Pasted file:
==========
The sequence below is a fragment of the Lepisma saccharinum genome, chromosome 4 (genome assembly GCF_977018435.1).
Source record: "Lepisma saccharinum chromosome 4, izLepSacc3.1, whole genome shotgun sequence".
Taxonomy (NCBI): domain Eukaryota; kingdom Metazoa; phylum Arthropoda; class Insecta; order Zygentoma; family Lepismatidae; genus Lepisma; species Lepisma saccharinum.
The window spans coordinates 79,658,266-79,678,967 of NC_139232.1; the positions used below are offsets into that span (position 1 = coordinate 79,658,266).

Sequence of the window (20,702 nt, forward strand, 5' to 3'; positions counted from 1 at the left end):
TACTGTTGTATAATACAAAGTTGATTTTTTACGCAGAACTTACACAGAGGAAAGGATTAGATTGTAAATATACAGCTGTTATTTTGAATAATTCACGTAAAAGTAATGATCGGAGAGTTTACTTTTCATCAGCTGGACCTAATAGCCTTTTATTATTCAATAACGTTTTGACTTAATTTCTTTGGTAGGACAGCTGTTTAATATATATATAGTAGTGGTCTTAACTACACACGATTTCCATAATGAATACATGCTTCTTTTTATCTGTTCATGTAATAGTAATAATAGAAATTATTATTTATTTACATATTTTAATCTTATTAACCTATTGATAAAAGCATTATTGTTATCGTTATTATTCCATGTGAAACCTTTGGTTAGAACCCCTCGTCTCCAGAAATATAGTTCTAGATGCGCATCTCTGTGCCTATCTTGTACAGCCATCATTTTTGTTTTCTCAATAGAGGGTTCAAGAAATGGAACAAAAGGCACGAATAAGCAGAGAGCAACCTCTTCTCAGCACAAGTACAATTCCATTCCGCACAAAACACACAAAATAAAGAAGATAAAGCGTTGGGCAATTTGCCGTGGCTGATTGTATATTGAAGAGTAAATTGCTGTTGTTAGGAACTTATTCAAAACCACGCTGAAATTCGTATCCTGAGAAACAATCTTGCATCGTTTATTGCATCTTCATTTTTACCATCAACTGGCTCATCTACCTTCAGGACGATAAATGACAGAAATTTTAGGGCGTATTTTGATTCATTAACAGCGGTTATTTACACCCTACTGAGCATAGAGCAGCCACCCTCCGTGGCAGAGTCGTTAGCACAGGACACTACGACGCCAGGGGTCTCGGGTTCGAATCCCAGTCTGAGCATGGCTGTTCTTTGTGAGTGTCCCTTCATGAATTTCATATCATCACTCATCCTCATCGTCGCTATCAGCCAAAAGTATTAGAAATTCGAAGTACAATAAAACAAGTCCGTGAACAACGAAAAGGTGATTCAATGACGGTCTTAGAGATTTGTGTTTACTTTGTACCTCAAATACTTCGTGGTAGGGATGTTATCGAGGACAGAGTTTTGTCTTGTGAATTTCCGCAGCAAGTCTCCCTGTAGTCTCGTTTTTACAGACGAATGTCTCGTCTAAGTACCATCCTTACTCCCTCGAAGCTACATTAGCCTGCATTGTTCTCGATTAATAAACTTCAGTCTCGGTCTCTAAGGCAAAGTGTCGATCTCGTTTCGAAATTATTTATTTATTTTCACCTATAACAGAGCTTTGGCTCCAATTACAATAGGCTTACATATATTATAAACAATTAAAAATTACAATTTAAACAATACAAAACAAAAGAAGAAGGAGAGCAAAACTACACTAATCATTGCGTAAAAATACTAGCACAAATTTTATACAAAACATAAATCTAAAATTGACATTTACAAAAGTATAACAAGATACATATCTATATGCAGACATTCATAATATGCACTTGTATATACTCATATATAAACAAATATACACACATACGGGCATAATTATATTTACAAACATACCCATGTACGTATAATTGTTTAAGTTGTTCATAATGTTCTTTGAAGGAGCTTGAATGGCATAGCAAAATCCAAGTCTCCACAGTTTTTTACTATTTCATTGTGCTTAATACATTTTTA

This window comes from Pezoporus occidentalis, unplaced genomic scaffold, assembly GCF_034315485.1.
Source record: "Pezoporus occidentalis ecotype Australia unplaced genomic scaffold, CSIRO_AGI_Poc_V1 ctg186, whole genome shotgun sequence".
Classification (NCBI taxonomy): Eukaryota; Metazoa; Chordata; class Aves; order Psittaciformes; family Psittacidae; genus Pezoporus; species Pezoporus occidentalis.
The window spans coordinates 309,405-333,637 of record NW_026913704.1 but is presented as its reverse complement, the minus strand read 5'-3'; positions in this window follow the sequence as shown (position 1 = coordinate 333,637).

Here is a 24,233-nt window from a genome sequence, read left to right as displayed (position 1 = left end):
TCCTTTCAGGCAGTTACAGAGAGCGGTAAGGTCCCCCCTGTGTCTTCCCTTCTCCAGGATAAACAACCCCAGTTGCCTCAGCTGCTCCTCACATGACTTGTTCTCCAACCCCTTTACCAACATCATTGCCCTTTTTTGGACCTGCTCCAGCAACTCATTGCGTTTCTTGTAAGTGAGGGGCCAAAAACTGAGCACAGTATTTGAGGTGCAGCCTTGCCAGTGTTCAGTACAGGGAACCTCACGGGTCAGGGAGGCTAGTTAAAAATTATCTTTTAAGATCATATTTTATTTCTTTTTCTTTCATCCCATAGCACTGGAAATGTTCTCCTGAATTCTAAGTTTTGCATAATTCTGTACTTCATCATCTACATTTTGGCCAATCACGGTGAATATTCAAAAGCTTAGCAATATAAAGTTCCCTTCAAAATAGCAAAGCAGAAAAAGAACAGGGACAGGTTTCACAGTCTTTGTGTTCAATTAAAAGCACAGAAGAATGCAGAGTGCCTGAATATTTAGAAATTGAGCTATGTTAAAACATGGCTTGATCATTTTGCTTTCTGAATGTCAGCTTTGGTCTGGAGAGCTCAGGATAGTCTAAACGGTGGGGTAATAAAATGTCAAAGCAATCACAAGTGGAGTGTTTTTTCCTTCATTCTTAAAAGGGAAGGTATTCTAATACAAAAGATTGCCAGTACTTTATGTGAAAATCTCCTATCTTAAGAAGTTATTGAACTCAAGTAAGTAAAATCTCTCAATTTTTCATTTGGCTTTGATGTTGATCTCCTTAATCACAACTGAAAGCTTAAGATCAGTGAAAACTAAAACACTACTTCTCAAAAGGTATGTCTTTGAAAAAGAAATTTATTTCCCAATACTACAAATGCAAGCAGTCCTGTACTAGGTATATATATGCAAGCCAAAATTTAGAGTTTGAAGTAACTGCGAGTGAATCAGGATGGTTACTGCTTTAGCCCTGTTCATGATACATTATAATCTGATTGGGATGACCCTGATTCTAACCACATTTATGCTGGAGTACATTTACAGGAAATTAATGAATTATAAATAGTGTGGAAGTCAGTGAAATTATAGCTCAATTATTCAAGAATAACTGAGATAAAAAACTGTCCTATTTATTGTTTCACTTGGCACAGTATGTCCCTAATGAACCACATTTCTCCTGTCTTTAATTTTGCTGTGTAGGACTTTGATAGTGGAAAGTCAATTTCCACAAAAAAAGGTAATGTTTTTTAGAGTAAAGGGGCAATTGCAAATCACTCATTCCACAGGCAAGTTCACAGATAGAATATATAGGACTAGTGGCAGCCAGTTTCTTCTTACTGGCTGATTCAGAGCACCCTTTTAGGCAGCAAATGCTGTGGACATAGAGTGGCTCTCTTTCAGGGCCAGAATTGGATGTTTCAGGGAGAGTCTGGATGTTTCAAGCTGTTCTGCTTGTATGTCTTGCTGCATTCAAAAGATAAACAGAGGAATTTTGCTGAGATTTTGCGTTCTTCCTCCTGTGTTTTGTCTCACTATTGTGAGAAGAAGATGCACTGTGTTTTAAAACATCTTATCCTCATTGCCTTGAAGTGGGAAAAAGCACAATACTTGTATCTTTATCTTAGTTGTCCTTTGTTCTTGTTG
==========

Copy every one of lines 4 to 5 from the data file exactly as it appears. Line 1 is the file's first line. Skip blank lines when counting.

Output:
The window spans coordinates 79,658,266-79,678,967 of NC_139232.1; the positions used below are offsets into that span (position 1 = coordinate 79,658,266).

Sequence of the window (20,702 nt, forward strand, 5' to 3'; positions counted from 1 at the left end):